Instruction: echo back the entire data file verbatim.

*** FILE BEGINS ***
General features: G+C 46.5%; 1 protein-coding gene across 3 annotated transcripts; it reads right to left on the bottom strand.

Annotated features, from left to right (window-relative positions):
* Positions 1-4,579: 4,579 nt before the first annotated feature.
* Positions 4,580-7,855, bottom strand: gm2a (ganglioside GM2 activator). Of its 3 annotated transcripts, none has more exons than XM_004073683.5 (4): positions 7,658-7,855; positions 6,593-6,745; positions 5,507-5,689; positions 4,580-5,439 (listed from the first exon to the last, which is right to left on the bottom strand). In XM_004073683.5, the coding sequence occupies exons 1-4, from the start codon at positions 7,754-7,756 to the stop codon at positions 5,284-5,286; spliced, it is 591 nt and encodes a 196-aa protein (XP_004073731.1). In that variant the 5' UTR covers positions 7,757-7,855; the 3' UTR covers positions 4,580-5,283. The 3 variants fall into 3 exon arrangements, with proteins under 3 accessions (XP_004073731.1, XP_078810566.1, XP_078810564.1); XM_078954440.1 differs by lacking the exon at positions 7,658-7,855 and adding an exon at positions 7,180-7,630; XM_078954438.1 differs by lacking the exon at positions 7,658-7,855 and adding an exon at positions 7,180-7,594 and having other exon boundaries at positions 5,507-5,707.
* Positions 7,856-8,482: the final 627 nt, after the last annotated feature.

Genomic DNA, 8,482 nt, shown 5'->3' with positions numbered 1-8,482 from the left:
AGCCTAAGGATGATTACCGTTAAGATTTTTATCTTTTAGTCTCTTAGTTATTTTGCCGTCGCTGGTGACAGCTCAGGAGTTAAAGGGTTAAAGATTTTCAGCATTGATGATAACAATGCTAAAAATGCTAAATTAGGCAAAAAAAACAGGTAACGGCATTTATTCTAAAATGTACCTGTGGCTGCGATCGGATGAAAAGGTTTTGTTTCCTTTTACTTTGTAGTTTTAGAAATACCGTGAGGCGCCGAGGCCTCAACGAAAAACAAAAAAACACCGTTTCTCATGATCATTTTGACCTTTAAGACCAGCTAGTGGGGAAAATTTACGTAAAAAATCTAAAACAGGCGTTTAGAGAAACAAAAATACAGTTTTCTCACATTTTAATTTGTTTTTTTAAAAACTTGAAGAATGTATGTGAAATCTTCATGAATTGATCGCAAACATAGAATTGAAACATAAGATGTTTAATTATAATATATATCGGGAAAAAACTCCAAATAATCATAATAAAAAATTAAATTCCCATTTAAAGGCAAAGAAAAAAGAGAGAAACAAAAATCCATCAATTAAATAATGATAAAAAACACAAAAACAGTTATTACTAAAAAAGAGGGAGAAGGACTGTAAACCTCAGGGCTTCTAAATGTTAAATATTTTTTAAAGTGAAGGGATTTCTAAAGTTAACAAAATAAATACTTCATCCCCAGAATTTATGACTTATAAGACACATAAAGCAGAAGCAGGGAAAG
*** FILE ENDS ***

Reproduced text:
General features: G+C 46.5%; 1 protein-coding gene across 3 annotated transcripts; it reads right to left on the bottom strand.

Annotated features, from left to right (window-relative positions):
* Positions 1-4,579: 4,579 nt before the first annotated feature.
* Positions 4,580-7,855, bottom strand: gm2a (ganglioside GM2 activator). Of its 3 annotated transcripts, none has more exons than XM_004073683.5 (4): positions 7,658-7,855; positions 6,593-6,745; positions 5,507-5,689; positions 4,580-5,439 (listed from the first exon to the last, which is right to left on the bottom strand). In XM_004073683.5, the coding sequence occupies exons 1-4, from the start codon at positions 7,754-7,756 to the stop codon at positions 5,284-5,286; spliced, it is 591 nt and encodes a 196-aa protein (XP_004073731.1). In that variant the 5' UTR covers positions 7,757-7,855; the 3' UTR covers positions 4,580-5,283. The 3 variants fall into 3 exon arrangements, with proteins under 3 accessions (XP_004073731.1, XP_078810566.1, XP_078810564.1); XM_078954440.1 differs by lacking the exon at positions 7,658-7,855 and adding an exon at positions 7,180-7,630; XM_078954438.1 differs by lacking the exon at positions 7,658-7,855 and adding an exon at positions 7,180-7,594 and having other exon boundaries at positions 5,507-5,707.
* Positions 7,856-8,482: the final 627 nt, after the last annotated feature.

Genomic DNA, 8,482 nt, shown 5'->3' with positions numbered 1-8,482 from the left:
AGCCTAAGGATGATTACCGTTAAGATTTTTATCTTTTAGTCTCTTAGTTATTTTGCCGTCGCTGGTGACAGCTCAGGAGTTAAAGGGTTAAAGATTTTCAGCATTGATGATAACAATGCTAAAAATGCTAAATTAGGCAAAAAAAACAGGTAACGGCATTTATTCTAAAATGTACCTGTGGCTGCGATCGGATGAAAAGGTTTTGTTTCCTTTTACTTTGTAGTTTTAGAAATACCGTGAGGCGCCGAGGCCTCAACGAAAAACAAAAAAACACCGTTTCTCATGATCATTTTGACCTTTAAGACCAGCTAGTGGGGAAAATTTACGTAAAAAATCTAAAACAGGCGTTTAGAGAAACAAAAATACAGTTTTCTCACATTTTAATTTGTTTTTTTAAAAACTTGAAGAATGTATGTGAAATCTTCATGAATTGATCGCAAACATAGAATTGAAACATAAGATGTTTAATTATAATATATATCGGGAAAAAACTCCAAATAATCATAATAAAAAATTAAATTCCCATTTAAAGGCAAAGAAAAAAGAGAGAAACAAAAATCCATCAATTAAATAATGATAAAAAACACAAAAACAGTTATTACTAAAAAAGAGGGAGAAGGACTGTAAACCTCAGGGCTTCTAAATGTTAAATATTTTTTAAAGTGAAGGGATTTCTAAAGTTAACAAAATAAATACTTCATCCCCAGAATTTATGACTTATAAGACACATAAAGCAGAAGCAGGGAAAG